from the ancient oceans to this morning’s dew. (Proverbs 3: 19-20)

Reflecting on the way Wisdom patterns all creation, Shapiro writes:

Wisdom is not separate from creation; She is the order of creation. She is the grain of wood, the currents of wind and sea. Everything rests on a metaphysical order, a principle that patterns all reality. While the world you encounter is impermanent, the principle of Wisdom is limitless. To know Wisdom is to know the current in the midst of the chaos….There is a guiding principle that orders even that which appear as random. That guiding principle is Chochma….

Using the metaphor of a game of dice, Shapiro suggests:

The extent to which you fixate on any one throw is the extent to which you are lost in chaos. As you step back and see the pattern, you are free to engage the game with equanimity. (pp. 14-5)

Coming to Know Wisdom Sophia

So I prayed, and understanding
was given me:
I called upon God, and Wisdom came to me.
I preferred Her to scepters and thrones;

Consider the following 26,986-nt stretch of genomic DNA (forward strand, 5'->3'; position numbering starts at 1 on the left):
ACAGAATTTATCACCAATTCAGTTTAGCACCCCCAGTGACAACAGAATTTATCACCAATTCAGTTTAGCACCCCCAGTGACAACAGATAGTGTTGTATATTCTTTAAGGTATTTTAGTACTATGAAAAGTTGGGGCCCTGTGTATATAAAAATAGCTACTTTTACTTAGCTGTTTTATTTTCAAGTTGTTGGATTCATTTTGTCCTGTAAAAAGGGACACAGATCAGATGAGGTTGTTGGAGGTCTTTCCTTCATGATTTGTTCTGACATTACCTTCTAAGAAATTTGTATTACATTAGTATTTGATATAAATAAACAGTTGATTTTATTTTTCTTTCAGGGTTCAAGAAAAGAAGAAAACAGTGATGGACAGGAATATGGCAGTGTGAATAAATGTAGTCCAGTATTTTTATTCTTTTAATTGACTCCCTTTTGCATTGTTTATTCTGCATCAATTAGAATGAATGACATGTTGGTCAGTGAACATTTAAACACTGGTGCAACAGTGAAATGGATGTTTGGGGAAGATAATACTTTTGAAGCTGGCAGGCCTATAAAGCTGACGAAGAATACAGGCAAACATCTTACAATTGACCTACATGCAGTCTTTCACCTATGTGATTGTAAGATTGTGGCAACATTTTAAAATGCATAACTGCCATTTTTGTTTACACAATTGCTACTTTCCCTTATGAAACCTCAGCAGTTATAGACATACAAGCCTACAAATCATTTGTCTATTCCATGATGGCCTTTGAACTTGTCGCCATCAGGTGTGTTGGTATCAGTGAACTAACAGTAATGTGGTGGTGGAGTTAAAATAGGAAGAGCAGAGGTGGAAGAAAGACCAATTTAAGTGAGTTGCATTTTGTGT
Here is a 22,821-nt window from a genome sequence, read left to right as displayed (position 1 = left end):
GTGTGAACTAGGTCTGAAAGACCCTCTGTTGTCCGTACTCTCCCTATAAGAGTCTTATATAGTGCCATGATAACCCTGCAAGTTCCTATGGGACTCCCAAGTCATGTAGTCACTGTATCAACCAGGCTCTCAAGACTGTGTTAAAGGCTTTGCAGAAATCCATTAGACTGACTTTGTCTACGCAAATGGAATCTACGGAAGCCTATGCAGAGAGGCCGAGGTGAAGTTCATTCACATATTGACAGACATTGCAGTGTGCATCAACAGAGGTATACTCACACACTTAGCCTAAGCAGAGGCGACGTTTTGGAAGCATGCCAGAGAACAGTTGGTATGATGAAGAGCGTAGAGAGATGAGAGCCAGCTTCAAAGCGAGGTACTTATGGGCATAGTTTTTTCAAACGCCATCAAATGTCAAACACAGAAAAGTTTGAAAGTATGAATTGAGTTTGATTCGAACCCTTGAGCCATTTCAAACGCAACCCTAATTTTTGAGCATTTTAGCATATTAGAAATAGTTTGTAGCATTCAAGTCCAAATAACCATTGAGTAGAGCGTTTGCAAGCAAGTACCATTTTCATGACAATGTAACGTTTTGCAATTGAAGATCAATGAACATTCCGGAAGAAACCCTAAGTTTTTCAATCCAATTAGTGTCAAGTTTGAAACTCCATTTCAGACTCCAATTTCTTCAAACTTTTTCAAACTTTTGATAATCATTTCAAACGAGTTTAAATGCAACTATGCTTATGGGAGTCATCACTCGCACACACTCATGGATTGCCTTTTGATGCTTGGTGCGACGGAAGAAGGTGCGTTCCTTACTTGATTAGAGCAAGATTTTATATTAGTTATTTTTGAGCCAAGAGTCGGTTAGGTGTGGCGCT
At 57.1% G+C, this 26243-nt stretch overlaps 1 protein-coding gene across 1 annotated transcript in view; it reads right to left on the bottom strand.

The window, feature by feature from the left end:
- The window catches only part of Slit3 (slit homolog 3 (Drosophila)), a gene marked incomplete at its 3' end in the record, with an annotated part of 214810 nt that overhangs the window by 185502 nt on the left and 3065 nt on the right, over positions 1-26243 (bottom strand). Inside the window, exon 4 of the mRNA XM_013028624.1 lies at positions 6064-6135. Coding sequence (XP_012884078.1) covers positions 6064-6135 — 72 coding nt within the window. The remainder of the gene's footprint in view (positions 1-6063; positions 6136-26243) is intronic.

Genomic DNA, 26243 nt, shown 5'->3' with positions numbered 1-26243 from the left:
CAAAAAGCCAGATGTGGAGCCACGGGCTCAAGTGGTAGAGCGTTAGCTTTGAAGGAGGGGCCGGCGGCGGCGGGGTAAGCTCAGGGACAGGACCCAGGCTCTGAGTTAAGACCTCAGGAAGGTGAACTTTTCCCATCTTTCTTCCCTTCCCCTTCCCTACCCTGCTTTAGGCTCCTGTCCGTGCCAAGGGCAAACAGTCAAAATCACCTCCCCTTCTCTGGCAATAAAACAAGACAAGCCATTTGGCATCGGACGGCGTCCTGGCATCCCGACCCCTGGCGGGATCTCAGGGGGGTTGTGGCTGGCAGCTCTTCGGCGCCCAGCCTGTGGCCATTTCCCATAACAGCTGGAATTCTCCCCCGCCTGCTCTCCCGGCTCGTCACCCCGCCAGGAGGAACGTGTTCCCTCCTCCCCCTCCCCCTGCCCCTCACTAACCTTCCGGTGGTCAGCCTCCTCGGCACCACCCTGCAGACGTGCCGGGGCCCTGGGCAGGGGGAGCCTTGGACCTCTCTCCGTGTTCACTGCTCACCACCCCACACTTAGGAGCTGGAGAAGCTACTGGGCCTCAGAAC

Vast wealth was nothing in
Comparison to Her.
Before Her, gold is like sand;
Silver like clay.
I loved Her above health and beauty,
And chose Her eternal radiance
Over the most scintillating light.
All good things came to me with Her,
And I took joy in them because of Her,
But I did not then know She was
Their Mother.
(Wisdom of Solomon 7:7-12)

Who is this wondrous being who so captivated the heart of Solomon? He writes of a living, an abiding presence, one capable of giving him “all good things”; yet the joy he found in everything is because of Her. His relationship with this feminine being of “eternal radiance” is one of love. Moreover this love unfolds, evolves as do our best human friendships. For he tells us that there was a time when he knew less of Her, and a time when he understood more: he came to know this Sacred Presence as “Mother” of all the good that She brought to him.

This is astounding. If a clay jar holding these words had been unearthed only in this century, we would be amazed. Yet, the very familiarity of these Biblical passages may have blinded us to their full power. Perhaps we saw them as “metaphor” for a way of knowing, a quality termed “wisdom” not unlike other qualities such as “courage” or “kindness” or “honesty”…